“Why was I ever doing it?” — An Ode to Betty Draper Francis


If you have not seen last night’s episode, DO NOT READ THIS!

The penultimate episode of Mad Men was a doozy. For all who complain that “nothing happens” on this show, I hope you’re happy. Look what you’ve done. Last night, a lot happened. Namely, two major character’s story lines were wrapped up completely. Based on last night, we’ve probably seen the last of Betty, and Pete looks to be on his way out too.

Pete is taking a new job, getting back together with Trudy, and looking to start a new chapter in his life. I’ve been a big Pete fan for as long as I’ve watched the series — and yes, I know exactly how unpopular that opinion has always been, but I can’t help myself — and I’m sure hoping this change will stick. Pete’s been in a good place lately, and I like to think that he’s learned from his past. His conversation with his brother gives me hope that perhaps Pete has finally decided to settle and be happy with what he’s got, instead of constantly striving for more.

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The second character who found her end was Betty Draper Francis. Hit with an unexpected lung cancer diagnosis and only months to live, Betty doesn’t get a happy ending, but she does get a fitting one.

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This isn’t a slam piece against Betty Draper. Far from it. Betty Draper has always been a hard character to understand. Cold, stoic, precise, and often seemingly uncaring, Betty has never been a particularly likable character. She snaps at her children, pushes away responsibility, and makes Don — Don — look like a loving and attentive parent. But Betty is not, and has never been, a villain.

When she learns about her diagnosis, the doctor won’t even give Betty the news. He insists on calling her husband and then delivering the diagnosis to Henry, while Betty sits listening nearby, a bystander in her own death sentence. As we watch Betty’s rigid reaction, it’s a moment that is telling of Betty’s entire life.

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Betty has always been overcome with expectations. Expectations from society, from the men in her life, from her mother, and from herself about the way her life should look have steered every decision she’s made. Betty is a woman of appearances. A woman whose hair is always just so, whose clothes are stunning, and whose stoic face always masks the lack of fulfillment hidden beneath her cool exterior.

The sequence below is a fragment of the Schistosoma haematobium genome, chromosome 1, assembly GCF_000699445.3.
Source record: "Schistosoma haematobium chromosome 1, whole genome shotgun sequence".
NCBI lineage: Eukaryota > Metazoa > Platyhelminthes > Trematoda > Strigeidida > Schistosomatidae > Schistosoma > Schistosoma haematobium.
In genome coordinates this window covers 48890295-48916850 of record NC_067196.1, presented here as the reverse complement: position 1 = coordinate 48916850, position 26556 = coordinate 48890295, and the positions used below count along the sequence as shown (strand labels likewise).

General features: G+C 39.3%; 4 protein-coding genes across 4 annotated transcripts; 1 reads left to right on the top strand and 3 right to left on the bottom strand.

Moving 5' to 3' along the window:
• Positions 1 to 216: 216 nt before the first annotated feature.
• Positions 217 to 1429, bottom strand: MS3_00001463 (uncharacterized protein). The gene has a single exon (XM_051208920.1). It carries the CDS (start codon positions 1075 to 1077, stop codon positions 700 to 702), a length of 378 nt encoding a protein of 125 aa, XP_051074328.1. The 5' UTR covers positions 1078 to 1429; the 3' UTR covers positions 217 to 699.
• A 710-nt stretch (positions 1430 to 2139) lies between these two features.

After getting the news, Henry, understandably, pleads with Betty to fight. He searches for a miracle, even as Betty resigns herself to the fact that there is no miracle to be found. She will die from this disease, and she will die quickly. “I’ve learned to believe people when they say it’s over,” Betty tells Sally in a quiet moment in Sally’s bedroom.

When Betty shows up in the morning, ready for class and determined to go to school, despite getting a terminal diagnosis, Henry asks, “Why are you doing that?” It’s a waste of time, he’s implying. It isn’t a proper way to spend her last months alive. Betty replies, “Why was I ever doing it?”

For all of her life, the answer to that question has been, “She’s doing it because she’s supposed to,” but this time, this final time, the answer is different; Betty is doing it, finally, because she wants to do it.

There is so much beauty in what is probably our final shot of Betty. As she works her hardest just to make it up the stairs, school books in hand, Betty has shed the weight of the expectations she’s been living under all of her life. Her final act is one of independence, of personal choice. She is going to class, because this is what she wants, and she’ll be damned if she’s going to let anything slow her down.

Was Betty Draper perfect? No. Never. But she was real. She fought and she grew; she fell and she got back up. She made mistakes, the same mistakes, infuriatingly over and over again, and though she’s never going to get the chance to become the woman she might have been, her daughter will get that chance.

Betty’s lasting legacy is Sally, a young woman born in a time of possibilities. A time where, unlike her mother, she won’t be reduced to a housewife. If Sally wants more, she’s going to get it. In her final letter to her daughter, Betty acknowledges this. Sally’s life will be an adventure, and even if Betty won’t be around to see it, she’s a part of that.

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3 thoughts on ““Why was I ever doing it?” — An Ode to Betty Draper Francis

    1. That would be just fine. The difference is that Sally will have a choice. Whether she wants to work or stay at home, she has the option to decide for herself. Betty didn’t have that.

  1. This is so well-written, thank you for your thoughtful commentary. I was really struck by this line of Betty’s, which led me to find your article online. PS – I was also a big fan of Peter Campbell 🙂 The series may be over, but it will never be forgotten.

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